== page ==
Avalanche Problem 1
  • Persistent Slabs
    Persistent Slabs
  • Aspect/Elevation
  • Almost Certain
    Very Likely
    Likely
    Possible
    Unlikely
    Likelihood
  • Historic (D4-5)
    Very Large (D3)
    Large (D2)
    Small (D1)
    Size
Persistent Slabs
Persistent Slab avalanches are the release of a cohesive layer of snow (a slab) in the middle to upper snowpack, when the bond to an underlying persistent weak layer breaks. Persistent layers include: surface hoar, depth hoar, near-surface facets, or faceted snow. Persistent weak layers can continue to produce avalanches for days, weeks or even months, making them especially dangerous and tricky. As additional snow and wind events build a thicker slab on top of the persistent weak layer, this avalanche problem may develop into a Deep Persistent Slab.

Aspect/Elevation of the Avalanche Problem
Specialists develop a graphic representation of the potential distribution of a particular avalanche problem across the topography. This aspect/elevation rose is used to indicate where the particular avalanche problem is thought to exist on all elevation aspects. Areas where the avalanche problem is thought to exist are colored grey, and it is less likely to be encountered in areas colored white.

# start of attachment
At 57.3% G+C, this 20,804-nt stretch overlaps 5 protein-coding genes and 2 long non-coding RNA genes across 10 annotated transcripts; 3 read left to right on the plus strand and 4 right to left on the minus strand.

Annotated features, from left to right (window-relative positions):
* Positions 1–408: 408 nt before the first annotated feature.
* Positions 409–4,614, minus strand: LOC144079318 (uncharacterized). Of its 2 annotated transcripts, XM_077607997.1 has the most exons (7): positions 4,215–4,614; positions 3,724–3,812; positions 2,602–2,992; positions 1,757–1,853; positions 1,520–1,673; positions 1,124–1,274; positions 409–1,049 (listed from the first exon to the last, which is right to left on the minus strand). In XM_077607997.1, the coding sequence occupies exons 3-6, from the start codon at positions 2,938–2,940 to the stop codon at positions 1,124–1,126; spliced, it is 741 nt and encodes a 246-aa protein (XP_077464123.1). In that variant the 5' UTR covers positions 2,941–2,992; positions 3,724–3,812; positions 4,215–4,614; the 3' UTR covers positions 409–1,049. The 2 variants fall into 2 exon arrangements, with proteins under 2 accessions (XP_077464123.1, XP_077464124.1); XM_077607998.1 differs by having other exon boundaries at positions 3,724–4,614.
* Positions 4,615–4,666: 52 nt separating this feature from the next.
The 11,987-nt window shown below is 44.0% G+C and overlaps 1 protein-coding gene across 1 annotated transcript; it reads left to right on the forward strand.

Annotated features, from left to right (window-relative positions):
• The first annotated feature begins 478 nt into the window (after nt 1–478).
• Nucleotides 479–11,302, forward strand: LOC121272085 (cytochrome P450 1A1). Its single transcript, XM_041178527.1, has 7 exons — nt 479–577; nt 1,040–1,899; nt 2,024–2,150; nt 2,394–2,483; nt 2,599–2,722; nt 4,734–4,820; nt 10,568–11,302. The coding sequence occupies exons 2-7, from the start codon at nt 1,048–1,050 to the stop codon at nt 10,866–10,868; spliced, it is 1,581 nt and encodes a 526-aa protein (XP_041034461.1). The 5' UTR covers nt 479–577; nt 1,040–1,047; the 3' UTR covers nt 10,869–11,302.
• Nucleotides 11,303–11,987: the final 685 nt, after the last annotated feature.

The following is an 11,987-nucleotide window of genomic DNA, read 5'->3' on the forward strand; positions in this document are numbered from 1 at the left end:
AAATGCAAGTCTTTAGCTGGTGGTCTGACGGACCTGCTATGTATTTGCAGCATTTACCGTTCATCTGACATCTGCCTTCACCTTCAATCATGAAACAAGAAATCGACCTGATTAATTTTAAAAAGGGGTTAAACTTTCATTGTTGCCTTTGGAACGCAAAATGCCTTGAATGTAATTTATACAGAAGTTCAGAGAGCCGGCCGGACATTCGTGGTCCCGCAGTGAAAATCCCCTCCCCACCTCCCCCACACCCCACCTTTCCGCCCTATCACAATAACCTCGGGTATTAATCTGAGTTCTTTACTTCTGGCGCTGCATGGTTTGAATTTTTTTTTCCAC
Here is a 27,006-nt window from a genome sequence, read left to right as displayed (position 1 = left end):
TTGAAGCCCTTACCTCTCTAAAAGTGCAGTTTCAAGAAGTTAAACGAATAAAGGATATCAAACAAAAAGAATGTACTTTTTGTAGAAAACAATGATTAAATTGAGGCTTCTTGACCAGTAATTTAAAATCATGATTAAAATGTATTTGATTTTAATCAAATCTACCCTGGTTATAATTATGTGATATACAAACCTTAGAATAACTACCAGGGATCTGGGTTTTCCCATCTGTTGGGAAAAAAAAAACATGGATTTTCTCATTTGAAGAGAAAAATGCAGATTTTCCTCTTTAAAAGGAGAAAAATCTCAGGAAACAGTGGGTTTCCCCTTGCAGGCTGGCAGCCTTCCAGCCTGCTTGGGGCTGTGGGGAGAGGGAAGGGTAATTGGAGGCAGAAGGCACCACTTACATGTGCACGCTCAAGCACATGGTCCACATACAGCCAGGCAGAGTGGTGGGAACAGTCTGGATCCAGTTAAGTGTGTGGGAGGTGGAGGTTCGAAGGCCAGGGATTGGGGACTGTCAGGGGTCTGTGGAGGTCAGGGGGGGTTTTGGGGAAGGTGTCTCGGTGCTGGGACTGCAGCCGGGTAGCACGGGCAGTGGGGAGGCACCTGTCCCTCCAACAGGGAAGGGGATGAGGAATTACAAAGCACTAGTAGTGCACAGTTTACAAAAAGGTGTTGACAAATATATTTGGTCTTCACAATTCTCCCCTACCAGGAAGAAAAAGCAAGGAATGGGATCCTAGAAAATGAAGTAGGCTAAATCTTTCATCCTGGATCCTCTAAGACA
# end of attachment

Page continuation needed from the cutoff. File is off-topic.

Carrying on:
Likelihood of Avalanches
Terms such as "unlikely", "likely", and "certain" are used to define the scale, with the chance of triggering or observing avalanches increasing as we move up the scale. For our purposes, "Unlikely" means that few avalanches could be triggered in avalanche terrain and natural avalanches are not expected. "Certain" means that humans will be able to trigger avalanches on many slopes, and natural avalanches are expected.

Size of Avalanches
Avalanche size is defined by the largest potential avalanche, or expected range of sizes related to the problem in question. Assigned size is a qualitative estimate based on the destructive classification system and requires specialists to estimate the harm avalanches may cause to hypothetical objects located in the avalanche track (AAA 2016, CAA 2014). Under this schema, "Small" avalanches are not large enough to bury humans and are relatively harmless unless they carry people over cliffs or through trees or rocks. Moving up the scale, avalanches become "Large" enough to bury, injure, or kill people. "Very Large" avalanches may bury or destroy vehicles or houses, and "Historic" avalanches are massive events capable of altering the landscape.

Signal Word Size (D scale) Simple Descriptor